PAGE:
User:Joshua Scott/citations

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Many new Wikipedia users are intimidated by the steep learning curve associated with Wikipedia, not only of the various policies and guidelines they must adhere to, but also by the amount of learning required to do citations.

The basic requirement of articles on Wikipedia is that they must be verifiable, which is usually done by citing inline sources. However, accomplishing this goes beyond the typical beginner's knowledge of wiki formatting. This essay will guide you through from beginner to a good working knowledge of inline citations.

The basics[edit]

Inline citations look like this in the main part of the article:

Jane Miller was a member of The Rockers.[1]

Near the end of the article, there will be a list of the sources (usually in the References section, but sometimes called "Notes" or "Footnotes"). These look like this:

1. ^ Doe, John. "The Rockers - Biography". Rovi. Retrieved 2018-03-24. 

This allows readers to see where the information is from, without disrupting the flow of the text.

The <ref> tag[edit]

To create a citation, you need to put the details of the source inside ref tags. This looks like:

<ref>Details of the source</ref>

when you are editing the page. Notice that the first tag is <ref> and the second is </ref>. Almost anything can be placed between these opening and closing tags.

References section[edit]

To make the references appear in the article, you need to put {{reflist}} (sometimes <references /> is used instead) in the References (sometimes called Notes or Footnotes) section. This will list all the references in the article.

Using citation templates[edit]

Since web addresses may not be permanent, we want to include as much information as possible in the reference, so the source can be found even if the link is not working. Trying to remember what to include can be difficult, so templates have been created to make this easier.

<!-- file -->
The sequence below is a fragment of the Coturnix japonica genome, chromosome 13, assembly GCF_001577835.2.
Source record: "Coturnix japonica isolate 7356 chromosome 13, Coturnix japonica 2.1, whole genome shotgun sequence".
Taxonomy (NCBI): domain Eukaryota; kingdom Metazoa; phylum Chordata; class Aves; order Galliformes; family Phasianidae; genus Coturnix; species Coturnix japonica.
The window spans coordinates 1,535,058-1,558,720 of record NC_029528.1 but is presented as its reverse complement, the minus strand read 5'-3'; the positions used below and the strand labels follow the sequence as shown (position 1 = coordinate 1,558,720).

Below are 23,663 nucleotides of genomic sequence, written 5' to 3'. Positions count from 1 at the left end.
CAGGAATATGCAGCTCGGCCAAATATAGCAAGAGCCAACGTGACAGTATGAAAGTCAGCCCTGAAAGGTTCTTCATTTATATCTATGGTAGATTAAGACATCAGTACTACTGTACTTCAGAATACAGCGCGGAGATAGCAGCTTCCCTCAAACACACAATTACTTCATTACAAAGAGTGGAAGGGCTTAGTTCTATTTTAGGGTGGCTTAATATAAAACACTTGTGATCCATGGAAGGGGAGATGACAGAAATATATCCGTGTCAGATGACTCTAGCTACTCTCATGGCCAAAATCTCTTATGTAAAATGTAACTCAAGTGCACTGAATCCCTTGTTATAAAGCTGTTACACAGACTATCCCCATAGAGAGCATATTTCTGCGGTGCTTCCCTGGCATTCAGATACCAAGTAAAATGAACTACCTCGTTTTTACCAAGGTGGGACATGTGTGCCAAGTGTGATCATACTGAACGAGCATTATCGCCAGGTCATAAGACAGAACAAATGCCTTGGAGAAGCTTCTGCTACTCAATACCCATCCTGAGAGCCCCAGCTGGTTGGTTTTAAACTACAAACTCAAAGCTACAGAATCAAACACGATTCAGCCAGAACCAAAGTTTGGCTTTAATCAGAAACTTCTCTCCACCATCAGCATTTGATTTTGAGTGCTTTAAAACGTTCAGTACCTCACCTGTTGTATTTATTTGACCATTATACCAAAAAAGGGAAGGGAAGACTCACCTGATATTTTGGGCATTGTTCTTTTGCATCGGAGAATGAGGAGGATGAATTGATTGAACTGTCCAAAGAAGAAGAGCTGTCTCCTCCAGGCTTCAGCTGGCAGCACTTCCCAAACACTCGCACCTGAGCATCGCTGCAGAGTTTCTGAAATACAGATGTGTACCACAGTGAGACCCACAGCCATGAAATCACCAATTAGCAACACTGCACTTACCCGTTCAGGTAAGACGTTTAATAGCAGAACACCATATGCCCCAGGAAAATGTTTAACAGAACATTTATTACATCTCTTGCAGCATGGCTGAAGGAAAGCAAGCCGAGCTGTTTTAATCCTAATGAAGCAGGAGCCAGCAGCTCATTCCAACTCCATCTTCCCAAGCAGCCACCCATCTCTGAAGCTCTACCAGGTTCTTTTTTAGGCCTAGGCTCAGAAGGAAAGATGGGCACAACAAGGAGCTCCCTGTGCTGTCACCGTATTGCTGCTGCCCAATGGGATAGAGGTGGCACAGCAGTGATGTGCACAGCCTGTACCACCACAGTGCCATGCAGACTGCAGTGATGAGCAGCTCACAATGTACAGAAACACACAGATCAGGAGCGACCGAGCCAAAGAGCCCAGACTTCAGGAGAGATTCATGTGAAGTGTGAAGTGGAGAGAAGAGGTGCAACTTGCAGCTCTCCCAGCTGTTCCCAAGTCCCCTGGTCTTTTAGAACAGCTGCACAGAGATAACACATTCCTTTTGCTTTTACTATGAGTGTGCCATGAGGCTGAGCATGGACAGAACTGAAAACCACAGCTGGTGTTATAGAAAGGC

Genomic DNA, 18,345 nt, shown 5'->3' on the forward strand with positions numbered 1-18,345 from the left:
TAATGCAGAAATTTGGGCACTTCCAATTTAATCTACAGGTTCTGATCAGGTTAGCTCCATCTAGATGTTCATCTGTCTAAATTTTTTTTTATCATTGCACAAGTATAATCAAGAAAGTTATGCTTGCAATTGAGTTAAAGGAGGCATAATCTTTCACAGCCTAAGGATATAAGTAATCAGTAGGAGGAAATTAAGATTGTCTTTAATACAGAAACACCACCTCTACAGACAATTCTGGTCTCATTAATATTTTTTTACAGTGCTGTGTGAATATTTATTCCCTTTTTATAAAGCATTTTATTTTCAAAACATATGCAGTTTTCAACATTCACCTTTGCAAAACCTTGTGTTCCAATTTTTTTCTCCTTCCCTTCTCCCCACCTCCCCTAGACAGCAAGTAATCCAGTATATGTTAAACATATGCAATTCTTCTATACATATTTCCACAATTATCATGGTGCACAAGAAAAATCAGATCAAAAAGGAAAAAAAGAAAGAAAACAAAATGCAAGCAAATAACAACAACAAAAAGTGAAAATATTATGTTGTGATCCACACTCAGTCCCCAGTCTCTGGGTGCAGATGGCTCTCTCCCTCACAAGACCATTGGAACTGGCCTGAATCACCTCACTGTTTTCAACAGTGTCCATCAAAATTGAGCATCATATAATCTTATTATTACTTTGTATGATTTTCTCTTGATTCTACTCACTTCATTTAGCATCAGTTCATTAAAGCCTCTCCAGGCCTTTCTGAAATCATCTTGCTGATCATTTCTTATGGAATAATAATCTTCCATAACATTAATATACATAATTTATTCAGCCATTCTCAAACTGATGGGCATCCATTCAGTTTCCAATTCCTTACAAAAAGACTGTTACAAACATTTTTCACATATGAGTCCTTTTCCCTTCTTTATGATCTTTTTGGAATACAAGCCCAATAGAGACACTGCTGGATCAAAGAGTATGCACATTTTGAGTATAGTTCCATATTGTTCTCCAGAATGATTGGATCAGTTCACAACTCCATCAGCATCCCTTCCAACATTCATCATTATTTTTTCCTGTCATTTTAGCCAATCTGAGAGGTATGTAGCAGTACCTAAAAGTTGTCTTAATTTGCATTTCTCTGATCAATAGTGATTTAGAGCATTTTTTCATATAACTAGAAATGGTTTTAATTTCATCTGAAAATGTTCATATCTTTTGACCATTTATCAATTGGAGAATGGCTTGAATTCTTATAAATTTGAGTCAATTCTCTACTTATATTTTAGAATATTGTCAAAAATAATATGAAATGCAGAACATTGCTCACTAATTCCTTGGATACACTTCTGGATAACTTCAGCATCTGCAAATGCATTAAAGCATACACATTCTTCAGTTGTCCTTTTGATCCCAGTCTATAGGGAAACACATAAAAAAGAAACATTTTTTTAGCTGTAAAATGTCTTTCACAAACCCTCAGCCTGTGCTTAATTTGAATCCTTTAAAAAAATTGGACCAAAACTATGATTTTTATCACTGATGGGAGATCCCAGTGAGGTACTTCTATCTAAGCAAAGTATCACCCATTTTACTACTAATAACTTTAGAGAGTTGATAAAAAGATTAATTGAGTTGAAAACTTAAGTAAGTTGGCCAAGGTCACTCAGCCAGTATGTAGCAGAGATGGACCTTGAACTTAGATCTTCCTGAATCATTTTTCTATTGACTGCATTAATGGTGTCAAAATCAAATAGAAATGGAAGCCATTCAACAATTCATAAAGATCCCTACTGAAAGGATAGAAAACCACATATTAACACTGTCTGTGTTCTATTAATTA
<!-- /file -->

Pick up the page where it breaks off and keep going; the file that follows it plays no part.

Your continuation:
Example using {{cite web}}[edit]

We will use the {{cite web}} template, used for citing web-based sources, as a basic example. Here's a blank version of the template, using only the most-used parameters:

{{cite web |url= |title= |author= |date= |work= |publisher= |accessdate= }}

To use this, you would enter the required information after the = sign. You can look at the template documentation (click the cite web template above) to see what all the parameters are for. Filled out, the template might look like:

{{cite web |url= |title=The Rockers - Biography |author=Doe, John |date= | |publisher=Rovi |accessdate=2018-03-24}}

Notice that this source does not date its material, so that was left blank. You can delete the blank parameters, which would leave it looking like this:

{{cite web |url= |title=The Rockers - Biography |author=Doe, John | |publisher=Rovi |accessdate=2018-03-24}}

To use this in an article, remember to enclose the template between the <ref> and </ref> tags. For example:

Jane Miller was a member of ''The Rockers.''<ref>{{cite web |url= |title=The Rockers - Biography |author=Doe, John | |publisher=Rovi |accessdate=2018-03-24}}</ref>

Which produces the output above.

Citation templates[edit]

A more comprehensive list may be found at Wikipedia:Citation templates
  • {{cite book}} Used for citing books. Books found online (e.g. through google books) can be cited using this template as well
  • {{cite journal}} Used for citing periodicals such as magazines. Can be used for the online versions of those magazines as well
  • {{cite news}} Used for newspapers or online news sources
  • {{cite web}} Used for web sources (when they do not fit into the other formats)

These are used similarly, see each template for details on its parameters.

See also[edit]